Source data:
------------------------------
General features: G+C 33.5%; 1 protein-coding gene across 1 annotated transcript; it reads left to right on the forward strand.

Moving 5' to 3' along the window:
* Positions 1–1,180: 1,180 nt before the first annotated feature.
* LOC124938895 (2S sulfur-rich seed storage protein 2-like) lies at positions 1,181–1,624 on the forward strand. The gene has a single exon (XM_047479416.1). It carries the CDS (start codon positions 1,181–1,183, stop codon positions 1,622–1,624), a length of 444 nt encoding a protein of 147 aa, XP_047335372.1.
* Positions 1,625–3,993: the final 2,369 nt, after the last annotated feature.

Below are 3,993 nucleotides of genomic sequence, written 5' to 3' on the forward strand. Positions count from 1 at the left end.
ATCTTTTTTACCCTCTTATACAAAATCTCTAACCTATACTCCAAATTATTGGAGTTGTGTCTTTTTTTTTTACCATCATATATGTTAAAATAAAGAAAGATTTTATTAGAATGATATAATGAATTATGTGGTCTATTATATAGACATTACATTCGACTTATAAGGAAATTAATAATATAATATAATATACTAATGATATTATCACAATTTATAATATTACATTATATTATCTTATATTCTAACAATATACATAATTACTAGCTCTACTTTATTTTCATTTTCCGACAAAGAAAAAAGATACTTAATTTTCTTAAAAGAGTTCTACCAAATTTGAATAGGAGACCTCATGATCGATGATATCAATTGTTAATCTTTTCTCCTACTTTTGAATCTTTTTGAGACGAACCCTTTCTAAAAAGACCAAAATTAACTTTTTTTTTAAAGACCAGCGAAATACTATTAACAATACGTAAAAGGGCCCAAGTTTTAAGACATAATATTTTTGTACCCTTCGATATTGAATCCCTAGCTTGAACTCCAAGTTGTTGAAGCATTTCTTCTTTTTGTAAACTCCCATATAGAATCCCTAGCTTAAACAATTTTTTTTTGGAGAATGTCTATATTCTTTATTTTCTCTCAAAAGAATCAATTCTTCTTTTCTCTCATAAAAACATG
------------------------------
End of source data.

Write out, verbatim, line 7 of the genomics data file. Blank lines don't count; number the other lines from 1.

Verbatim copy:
ATCTTTTTTACCCTCTTATACAAAATCTCTAACCTATACTCCAAATTATTGGAGTTGTGTCTTTTTTTTTTACCATCATATATGTTAAAATAAAGAAAGATTTTATTAGAATGATATAATGAATTATGTGGTCTATTATATAGACATTACATTCGACTTATAAGGAAATTAATAATATAATATAATATACTAATGATATTATCACAATTTATAATATTACATTATATTATCTTATATTCTAACAATATACATAATTACTAGCTCTACTTTATTTTCATTTTCCGACAAAGAAAAAAGATACTTAATTTTCTTAAAAGAGTTCTACCAAATTTGAATAGGAGACCTCATGATCGATGATATCAATTGTTAATCTTTTCTCCTACTTTTGAATCTTTTTGAGACGAACCCTTTCTAAAAAGACCAAAATTAACTTTTTTTTTAAAGACCAGCGAAATACTATTAACAATACGTAAAAGGGCCCAAGTTTTAAGACATAATATTTTTGTACCCTTCGATATTGAATCCCTAGCTTGAACTCCAAGTTGTTGAAGCATTTCTTCTTTTTGTAAACTCCCATATAGAATCCCTAGCTTAAACAATTTTTTTTTGGAGAATGTCTATATTCTTTATTTTCTCTCAAAAGAATCAATTCTTCTTTTCTCTCATAAAAACATG